There was quite a stir within Doctor Who's extensive fandom last week when news broke that two episodes of the BBC sci-fi show's next season will be directed by Rachel Talalay, the director of cult classic Tank Girl and a producer of Hairspray.
• In notably less-awesome Obama news, the president's unresolved pledge to close Guantanamo Bay has left the naval base with more than 60 inmates still on hunger strike in what is now the sixth month of protests. [Colorlines]
Recently, rumors rippled across the Internet that actor Matt Smith, who plays the eleventh Doctor on the long-running BBC series Doctor Who, would be leaving the show. Nothing has been confirmed, but when stories like this pop up on blogs, there's a flurry in the comments sections about what actor would be the best next Doctor in the beloved series. Rupert Grint, Benedict Cumberbatch, or Andrew Garfield? Meh. Idris Elba? Yes, please! Helen Mirren or Tilda Swinton? That would be incredible!
But while many Doctor Who fans agree that it's about time for a woman Doctor, some do not.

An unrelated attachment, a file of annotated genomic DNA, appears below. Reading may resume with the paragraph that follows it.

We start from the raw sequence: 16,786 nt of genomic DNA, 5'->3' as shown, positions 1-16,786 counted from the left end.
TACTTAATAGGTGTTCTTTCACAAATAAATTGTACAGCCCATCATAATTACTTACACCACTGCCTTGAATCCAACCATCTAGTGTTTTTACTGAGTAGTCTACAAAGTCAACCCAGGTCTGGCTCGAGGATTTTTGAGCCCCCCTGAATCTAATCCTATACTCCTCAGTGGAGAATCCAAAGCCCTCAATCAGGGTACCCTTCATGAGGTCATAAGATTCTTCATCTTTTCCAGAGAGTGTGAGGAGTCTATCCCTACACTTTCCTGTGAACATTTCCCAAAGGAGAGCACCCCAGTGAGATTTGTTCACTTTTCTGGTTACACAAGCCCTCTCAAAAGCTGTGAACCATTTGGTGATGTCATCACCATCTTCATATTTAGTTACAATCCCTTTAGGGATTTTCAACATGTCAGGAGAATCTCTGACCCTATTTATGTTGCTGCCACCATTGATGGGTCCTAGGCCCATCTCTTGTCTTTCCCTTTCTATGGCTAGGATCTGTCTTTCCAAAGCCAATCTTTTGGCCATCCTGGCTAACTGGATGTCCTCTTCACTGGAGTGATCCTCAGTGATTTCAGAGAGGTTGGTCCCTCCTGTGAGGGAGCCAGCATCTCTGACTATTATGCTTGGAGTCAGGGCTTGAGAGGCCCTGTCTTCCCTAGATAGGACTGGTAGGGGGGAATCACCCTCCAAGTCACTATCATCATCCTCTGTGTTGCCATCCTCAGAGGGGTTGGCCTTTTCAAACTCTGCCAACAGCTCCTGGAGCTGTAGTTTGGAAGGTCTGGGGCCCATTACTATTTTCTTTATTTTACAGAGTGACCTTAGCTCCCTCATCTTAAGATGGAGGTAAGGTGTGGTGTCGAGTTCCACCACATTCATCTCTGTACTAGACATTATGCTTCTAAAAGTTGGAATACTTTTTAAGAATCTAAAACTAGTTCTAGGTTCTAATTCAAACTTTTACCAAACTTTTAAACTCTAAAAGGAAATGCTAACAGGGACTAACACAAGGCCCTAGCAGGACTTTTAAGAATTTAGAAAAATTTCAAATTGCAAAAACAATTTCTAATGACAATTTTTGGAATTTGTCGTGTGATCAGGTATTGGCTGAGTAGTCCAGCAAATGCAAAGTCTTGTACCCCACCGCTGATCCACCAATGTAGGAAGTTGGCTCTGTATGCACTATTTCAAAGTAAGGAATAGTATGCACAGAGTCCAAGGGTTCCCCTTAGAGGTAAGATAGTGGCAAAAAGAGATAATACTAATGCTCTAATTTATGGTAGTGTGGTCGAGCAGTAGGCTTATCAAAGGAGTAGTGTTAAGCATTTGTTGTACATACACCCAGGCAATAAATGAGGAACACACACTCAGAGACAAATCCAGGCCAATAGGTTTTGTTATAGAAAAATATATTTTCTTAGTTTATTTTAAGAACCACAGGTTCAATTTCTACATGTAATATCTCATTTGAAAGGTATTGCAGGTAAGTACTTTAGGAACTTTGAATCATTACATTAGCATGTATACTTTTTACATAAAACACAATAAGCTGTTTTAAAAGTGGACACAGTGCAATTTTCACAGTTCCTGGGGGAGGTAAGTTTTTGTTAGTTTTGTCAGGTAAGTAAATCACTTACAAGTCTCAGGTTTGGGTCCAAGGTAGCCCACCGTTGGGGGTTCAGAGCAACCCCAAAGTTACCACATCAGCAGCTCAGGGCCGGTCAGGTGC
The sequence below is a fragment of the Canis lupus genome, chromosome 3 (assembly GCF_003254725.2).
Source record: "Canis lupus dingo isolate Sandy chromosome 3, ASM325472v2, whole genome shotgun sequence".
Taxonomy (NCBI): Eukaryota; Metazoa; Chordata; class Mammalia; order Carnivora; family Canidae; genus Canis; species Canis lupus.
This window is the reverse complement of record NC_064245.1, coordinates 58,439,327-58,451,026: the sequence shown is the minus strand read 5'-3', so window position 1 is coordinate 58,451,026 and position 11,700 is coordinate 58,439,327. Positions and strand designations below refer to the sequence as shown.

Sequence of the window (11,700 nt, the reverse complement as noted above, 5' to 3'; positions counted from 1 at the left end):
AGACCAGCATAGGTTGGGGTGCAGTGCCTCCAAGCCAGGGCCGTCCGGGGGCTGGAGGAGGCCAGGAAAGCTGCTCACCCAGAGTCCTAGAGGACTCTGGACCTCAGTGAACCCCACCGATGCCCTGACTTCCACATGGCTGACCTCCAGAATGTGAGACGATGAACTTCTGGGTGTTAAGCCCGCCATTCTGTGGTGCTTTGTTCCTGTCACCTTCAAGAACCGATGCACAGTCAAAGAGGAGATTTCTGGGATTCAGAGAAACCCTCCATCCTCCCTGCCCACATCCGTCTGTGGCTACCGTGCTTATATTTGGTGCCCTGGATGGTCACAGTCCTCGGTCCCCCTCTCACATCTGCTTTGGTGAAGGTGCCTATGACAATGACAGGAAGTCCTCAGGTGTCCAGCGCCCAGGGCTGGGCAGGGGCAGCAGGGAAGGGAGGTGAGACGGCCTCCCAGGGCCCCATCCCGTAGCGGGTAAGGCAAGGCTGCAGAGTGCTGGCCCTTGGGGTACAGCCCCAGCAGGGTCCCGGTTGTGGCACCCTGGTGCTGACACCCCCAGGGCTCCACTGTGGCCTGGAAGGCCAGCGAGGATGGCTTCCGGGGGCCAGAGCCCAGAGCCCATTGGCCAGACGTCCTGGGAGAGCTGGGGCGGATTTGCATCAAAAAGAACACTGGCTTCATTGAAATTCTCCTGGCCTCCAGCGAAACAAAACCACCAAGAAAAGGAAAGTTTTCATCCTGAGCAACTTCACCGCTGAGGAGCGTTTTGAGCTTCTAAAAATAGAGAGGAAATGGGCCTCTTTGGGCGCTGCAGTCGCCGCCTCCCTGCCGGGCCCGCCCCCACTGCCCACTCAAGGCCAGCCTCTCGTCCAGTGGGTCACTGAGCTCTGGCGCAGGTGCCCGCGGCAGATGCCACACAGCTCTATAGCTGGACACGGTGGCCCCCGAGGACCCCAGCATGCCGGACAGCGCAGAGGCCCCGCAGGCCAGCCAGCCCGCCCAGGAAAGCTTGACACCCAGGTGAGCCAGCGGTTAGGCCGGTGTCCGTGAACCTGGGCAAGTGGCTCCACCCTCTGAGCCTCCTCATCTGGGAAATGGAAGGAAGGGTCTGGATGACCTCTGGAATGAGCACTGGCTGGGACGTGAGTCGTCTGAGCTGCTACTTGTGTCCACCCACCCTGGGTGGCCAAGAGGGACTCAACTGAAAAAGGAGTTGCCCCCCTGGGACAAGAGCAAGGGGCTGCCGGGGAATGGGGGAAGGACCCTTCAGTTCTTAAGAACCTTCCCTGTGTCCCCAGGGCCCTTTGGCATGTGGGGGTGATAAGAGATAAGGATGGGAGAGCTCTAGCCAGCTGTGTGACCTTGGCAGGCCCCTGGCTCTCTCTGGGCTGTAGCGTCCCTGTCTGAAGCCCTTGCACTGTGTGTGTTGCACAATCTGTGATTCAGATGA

One could write an entire book about the depictions of queerness in the world of Doctor Who and its spin-off, Torchwood. Sexuality works itself into the mythologies of both shows in complex ways, which is particularly interesting given that Doctor Who is considered a family-oriented show. But since I'm not writing a book, I want to focus today's discussion of Doctor Who and Torchwood specifically on the character who introduced queerness to the modern "Whoniverse": Captain Jack Harkness.
Working with early synths, tape loops and found sounds, Delia Derbyshire created unique, groundbreaking music through the '60s and early '70s. In her hands, anything could be musical, and it frequently was.